Feature Commentary

Abortion care in Canada is decided between a woman and her doctor, without recourse to criminal law

BMJ 2017; 356 doi: https://doi.org/10.1136/bmj.j1506 (Published 24 March 2017) Cite this as: BMJ 2017;356:j1506
  1. W V Norman, associate professor1,
  2. J Downie, professor2
  1. 1Department of Family Practice, University of British Columbia, Canada
  2. 2Faculties of Law and Medicine, Dalhousie University, Halifax, Canada
  1. Correspondence to: W V Norman wendy.norman{at}ubc.ca

Regulation as a standard medical procedure has been associated with improved accessibility and fewer, safer abortions, write W V Norman and J Downie

As the UK debates decriminalisation of abortion and people wonder about the effects it might have,1 it may be useful to consider the Canadian experience of nearly 30 years without a criminal law to police access to abortion.

For many years, abortion was prohibited under the Canadian criminal code unless provided in a hospital after a “therapeutic abortion committee” confirmed that the continuation of a woman’s pregnancy “would be likely to endanger her life or health.”2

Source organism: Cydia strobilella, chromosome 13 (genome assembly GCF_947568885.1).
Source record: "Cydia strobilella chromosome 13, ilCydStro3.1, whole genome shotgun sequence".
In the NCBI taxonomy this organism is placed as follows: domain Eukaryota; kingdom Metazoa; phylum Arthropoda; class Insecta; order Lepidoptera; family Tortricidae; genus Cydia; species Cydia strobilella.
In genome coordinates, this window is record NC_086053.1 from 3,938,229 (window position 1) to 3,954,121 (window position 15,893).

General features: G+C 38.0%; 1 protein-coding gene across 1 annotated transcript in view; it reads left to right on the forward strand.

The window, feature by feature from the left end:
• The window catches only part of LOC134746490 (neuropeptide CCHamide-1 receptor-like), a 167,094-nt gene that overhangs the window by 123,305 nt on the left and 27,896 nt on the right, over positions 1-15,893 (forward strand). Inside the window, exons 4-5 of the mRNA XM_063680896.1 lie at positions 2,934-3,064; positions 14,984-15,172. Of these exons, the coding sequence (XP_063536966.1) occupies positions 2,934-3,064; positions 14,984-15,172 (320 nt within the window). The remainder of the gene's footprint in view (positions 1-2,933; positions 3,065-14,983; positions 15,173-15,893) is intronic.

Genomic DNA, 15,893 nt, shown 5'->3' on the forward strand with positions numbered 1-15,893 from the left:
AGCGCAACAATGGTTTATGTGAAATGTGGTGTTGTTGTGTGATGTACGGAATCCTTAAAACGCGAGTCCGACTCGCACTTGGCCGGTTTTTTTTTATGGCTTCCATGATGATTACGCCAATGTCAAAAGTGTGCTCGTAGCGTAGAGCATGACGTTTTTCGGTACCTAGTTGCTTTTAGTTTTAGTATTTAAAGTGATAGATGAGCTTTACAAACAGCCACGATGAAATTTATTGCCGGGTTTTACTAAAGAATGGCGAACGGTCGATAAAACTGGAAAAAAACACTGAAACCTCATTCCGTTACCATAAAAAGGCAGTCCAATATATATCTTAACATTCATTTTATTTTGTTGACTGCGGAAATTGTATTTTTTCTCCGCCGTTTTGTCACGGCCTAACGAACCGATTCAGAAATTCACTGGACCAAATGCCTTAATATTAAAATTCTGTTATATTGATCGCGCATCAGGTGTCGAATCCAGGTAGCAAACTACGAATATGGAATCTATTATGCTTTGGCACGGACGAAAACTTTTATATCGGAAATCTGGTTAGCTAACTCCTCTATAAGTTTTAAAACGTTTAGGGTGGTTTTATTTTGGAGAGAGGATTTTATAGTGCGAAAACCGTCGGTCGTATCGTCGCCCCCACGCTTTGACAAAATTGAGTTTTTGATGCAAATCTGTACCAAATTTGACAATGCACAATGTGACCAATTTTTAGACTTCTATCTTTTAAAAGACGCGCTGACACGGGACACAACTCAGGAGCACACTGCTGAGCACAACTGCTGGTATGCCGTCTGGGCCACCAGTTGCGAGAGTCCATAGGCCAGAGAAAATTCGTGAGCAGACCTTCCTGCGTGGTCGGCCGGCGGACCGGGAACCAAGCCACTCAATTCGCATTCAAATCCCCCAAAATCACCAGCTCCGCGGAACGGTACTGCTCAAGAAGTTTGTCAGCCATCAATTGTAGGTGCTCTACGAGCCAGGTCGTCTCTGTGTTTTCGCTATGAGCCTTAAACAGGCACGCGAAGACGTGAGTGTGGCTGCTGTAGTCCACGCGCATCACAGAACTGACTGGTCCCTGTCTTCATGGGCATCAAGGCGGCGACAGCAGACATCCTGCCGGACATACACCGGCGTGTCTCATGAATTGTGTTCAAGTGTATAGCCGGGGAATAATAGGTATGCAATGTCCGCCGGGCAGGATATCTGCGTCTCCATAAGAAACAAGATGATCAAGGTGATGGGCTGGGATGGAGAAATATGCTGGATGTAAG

However, in 1988 the Supreme Court (in what is known as the Morgentaler case) struck down that abortion provision on the grounds that it violated the Canadian charter of rights and freedoms.3

In 1990, …

View Full Text

Sign in

Log in through your institution

Free trial

Register for a free trial to thebmj.com to receive unlimited access to all content on thebmj.com for 14 days.
Sign up for a free trial

Subscribe